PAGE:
So surely Skype on mobile is a natural transition and something which will burn brightly amongst the masses? The marketing people would certainly like you to believe this, free phone calls, your contact list on your mobile, even free IM if Skype Chat can be used, but will the balding man with body odour who bags fruit in Budgens use it?

Weeellll, no, not yet. Firstly it’s not free, that’s actually a marketing bullshitism and whilst those lovely chaps at Skype don’t put their hands directly into your pocket, the operators will mug you with varying degrees of seriousness depending on what data plan you are on. Bugger. That means when I tell my dad that it’s free and all part of a brave new social mobile web, where your class and financial standing mean nothing, he will then ask me what the catch is, and the catch is that you have to pay. To make phone calls. Anyone heard this one before? Imagine in the good old days of dial up asking people to use Skype whilst clocking and charging for every precious MB used. Now imagine this on the antique data packages that most normobs have, expensive.

Secondly my old man has to navigate away from his usual favourite mobile haunts, the phonebook and the text messagey bit, to use it. That’s like asking Paris Hilton to spend a month living with the bears. Never going to happen. The 3 Skypephone addressed this a bit by having that MASSIVE BUTTON SAYING SKYPE – but even that still launches a scary looking application screen that would have signified to my dad that a hacker was breaking directly into his phone and using it to launch Nukes against the civilised world. An exagerration, but you get my point.

I think the answer is that it will take time. The early adopters on the train are one target audience, but to get scores of Daily Mail reading, marmalade eating normobs using Skype mobile needs two things, cheap data and the ease of use of a rock. You never know, give it time and I mightjust get a Skype mobile call from my old man. Hopefully not trying to talk sexytime and then steal all my bank details.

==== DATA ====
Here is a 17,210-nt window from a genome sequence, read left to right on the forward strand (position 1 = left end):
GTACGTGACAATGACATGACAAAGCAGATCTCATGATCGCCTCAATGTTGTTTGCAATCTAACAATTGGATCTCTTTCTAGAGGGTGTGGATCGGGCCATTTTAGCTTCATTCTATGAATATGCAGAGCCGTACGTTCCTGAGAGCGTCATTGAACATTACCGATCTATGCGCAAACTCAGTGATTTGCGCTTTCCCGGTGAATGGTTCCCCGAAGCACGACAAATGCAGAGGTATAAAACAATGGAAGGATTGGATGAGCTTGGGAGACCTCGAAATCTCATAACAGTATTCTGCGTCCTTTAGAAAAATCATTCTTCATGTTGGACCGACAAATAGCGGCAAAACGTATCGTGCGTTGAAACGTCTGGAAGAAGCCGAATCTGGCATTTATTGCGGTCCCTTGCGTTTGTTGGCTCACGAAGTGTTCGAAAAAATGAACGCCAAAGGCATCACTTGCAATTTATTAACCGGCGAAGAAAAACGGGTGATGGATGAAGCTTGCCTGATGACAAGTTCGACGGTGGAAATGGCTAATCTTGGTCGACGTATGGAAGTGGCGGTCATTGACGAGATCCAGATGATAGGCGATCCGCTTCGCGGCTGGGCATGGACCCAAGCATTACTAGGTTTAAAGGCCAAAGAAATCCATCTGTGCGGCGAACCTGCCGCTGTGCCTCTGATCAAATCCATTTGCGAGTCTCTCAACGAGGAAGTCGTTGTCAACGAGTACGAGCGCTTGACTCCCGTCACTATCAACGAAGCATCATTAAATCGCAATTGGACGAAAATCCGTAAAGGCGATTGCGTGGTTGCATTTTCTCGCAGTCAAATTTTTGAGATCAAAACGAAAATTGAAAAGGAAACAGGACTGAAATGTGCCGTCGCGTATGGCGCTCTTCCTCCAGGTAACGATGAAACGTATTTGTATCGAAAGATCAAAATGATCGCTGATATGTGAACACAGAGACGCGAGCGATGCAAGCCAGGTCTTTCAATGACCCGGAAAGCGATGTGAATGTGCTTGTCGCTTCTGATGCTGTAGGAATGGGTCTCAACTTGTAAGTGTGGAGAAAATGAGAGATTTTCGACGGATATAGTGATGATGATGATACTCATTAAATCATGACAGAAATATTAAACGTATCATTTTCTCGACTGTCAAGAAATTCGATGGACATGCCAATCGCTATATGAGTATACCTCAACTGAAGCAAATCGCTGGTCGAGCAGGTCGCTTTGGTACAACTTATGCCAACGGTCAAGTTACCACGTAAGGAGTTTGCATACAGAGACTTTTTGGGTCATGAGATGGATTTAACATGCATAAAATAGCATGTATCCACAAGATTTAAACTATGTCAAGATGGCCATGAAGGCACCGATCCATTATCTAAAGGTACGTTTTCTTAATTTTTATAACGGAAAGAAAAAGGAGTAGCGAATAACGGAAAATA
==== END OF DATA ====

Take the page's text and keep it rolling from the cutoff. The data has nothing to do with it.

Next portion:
By Ewan

Ewan is Founder and Editor of Mobile Industry Review. He writes about a wide variety of industry issues and is usually active on Twitter most days. You can read more about him or reach him with these details.

7 replies on “Walking With Normobs No1: The Skype’s the limit”

Skype on 3 isssss completely free, so if that's the topic of the conversation you overheard then you are mistaken

Skype on 3 isssss completely free, so if that's the topic of the conversation you overheard then you are mistaken

Skype on 3 isssss completely free, so if that's the topic of the conversation you overheard then you are mistaken

Additionally it doesn't just work on Windows. Skype is also for Mac OS X, Linux and PDAs using Pocket PC, with a native look and feel for each platform. Talking, sending instant messages or even file transfers work between different platforms like a charm.caderea parului